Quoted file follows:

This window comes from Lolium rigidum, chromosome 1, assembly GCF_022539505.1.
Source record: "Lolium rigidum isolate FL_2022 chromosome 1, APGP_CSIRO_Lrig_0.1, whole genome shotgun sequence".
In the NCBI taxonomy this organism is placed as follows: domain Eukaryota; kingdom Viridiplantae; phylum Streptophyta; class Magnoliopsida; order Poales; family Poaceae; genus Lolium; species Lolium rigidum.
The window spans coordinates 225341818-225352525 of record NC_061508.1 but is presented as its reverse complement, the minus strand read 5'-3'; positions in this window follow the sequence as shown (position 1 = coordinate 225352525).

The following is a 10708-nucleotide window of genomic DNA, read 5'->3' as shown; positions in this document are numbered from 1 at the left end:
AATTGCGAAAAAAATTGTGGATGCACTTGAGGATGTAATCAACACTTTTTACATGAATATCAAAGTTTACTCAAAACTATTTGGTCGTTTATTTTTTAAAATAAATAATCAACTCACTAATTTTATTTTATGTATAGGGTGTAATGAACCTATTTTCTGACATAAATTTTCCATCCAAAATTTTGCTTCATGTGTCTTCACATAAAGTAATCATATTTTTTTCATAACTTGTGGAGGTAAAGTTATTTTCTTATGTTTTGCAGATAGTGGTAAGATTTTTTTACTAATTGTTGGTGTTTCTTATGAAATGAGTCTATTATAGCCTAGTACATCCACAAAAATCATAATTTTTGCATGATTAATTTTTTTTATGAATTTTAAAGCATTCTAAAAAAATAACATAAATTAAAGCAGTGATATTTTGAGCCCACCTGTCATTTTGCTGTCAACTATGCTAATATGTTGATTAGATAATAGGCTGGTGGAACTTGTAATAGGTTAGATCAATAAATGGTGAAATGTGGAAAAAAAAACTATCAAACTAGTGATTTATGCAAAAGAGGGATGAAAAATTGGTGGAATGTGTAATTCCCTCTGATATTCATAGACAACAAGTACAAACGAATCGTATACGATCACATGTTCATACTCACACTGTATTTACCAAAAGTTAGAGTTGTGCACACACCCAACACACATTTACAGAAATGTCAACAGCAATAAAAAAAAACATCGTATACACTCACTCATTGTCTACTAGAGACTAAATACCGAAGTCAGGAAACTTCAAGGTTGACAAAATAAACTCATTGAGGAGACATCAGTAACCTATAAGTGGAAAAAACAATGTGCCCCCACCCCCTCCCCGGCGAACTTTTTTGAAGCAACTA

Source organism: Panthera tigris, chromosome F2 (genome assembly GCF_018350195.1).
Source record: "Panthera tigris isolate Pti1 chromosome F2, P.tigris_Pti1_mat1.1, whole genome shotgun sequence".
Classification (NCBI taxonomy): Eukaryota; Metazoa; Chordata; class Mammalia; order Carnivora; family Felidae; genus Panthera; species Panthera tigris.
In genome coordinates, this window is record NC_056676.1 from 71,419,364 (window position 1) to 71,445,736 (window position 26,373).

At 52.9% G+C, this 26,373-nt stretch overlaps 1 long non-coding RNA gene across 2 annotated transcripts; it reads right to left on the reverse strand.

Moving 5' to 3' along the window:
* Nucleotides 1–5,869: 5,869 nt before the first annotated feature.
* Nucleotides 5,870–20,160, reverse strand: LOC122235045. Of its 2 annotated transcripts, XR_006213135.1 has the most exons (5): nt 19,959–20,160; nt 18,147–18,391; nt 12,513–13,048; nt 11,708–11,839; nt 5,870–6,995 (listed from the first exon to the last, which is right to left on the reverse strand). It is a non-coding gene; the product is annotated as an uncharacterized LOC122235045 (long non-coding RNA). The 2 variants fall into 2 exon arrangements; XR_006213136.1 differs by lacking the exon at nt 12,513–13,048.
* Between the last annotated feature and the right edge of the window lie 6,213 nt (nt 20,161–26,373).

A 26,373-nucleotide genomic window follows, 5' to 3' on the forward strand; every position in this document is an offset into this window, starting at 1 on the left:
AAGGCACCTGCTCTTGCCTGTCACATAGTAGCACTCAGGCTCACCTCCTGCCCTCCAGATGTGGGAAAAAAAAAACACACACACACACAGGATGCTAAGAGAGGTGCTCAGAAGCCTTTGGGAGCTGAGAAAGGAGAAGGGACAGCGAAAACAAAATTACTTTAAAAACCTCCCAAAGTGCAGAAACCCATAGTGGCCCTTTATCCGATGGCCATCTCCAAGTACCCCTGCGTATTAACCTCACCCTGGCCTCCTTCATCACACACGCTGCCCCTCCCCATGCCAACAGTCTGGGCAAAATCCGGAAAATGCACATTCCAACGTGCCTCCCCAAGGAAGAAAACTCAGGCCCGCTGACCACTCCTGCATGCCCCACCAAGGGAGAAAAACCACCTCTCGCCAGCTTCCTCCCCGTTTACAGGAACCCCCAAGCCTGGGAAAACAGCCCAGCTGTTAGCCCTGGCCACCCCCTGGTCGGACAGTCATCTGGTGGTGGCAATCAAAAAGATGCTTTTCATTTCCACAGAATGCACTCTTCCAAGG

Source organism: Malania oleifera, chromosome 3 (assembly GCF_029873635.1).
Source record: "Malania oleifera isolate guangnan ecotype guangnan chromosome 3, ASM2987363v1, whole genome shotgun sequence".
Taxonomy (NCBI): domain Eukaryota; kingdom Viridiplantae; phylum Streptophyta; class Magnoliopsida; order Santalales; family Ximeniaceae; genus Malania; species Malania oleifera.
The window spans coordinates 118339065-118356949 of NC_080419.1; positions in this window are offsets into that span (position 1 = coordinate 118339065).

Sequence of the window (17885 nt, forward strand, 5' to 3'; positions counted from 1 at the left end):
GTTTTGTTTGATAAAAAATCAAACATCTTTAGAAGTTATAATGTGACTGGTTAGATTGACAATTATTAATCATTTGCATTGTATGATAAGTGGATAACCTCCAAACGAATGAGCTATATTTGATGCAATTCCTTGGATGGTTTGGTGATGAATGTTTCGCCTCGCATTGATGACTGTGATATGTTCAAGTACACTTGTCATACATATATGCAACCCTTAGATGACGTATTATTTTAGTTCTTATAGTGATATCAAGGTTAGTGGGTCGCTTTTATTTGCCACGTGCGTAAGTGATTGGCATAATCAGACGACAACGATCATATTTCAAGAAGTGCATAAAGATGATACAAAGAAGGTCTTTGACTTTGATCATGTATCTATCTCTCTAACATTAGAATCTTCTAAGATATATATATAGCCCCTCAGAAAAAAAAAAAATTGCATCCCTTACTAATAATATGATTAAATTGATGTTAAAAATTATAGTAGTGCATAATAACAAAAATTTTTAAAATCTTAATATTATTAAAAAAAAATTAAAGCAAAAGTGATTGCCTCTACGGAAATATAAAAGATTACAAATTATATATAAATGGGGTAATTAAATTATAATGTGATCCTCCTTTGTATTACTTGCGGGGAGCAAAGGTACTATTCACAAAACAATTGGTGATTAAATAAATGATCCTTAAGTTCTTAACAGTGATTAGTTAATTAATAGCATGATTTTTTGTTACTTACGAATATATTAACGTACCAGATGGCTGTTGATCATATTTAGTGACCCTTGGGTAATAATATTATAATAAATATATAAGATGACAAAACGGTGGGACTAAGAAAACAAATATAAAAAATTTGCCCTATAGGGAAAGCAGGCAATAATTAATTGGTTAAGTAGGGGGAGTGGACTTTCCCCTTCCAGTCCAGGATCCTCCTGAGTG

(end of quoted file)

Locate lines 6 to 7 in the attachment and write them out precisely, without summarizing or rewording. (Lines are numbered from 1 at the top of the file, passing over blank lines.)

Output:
AATTGCGAAAAAAATTGTGGATGCACTTGAGGATGTAATCAACACTTTTTACATGAATATCAAAGTTTACTCAAAACTATTTGGTCGTTTATTTTTTAAAATAAATAATCAACTCACTAATTTTATTTTATGTATAGGGTGTAATGAACCTATTTTCTGACATAAATTTTCCATCCAAAATTTTGCTTCATGTGTCTTCACATAAAGTAATCATATTTTTTTCATAACTTGTGGAGGTAAAGTTATTTTCTTATGTTTTGCAGATAGTGGTAAGATTTTTTTACTAATTGTTGGTGTTTCTTATGAAATGAGTCTATTATAGCCTAGTACATCCACAAAAATCATAATTTTTGCATGATTAATTTTTTTTATGAATTTTAAAGCATTCTAAAAAAATAACATAAATTAAAGCAGTGATATTTTGAGCCCACCTGTCATTTTGCTGTCAACTATGCTAATATGTTGATTAGATAATAGGCTGGTGGAACTTGTAATAGGTTAGATCAATAAATGGTGAAATGTGGAAAAAAAAACTATCAAACTAGTGATTTATGCAAAAGAGGGATGAAAAATTGGTGGAATGTGTAATTCCCTCTGATATTCATAGACAACAAGTACAAACGAATCGTATACGATCACATGTTCATACTCACACTGTATTTACCAAAAGTTAGAGTTGTGCACACACCCAACACACATTTACAGAAATGTCAACAGCAATAAAAAAAAACATCGTATACACTCACTCATTGTCTACTAGAGACTAAATACCGAAGTCAGGAAACTTCAAGGTTGACAAAATAAACTCATTGAGGAGACATCAGTAACCTATAAGTGGAAAAAACAATGTGCCCCCACCCCCTCCCCGGCGAACTTTTTTGAAGCAACTA

Source organism: Panthera tigris, chromosome F2 (genome assembly GCF_018350195.1).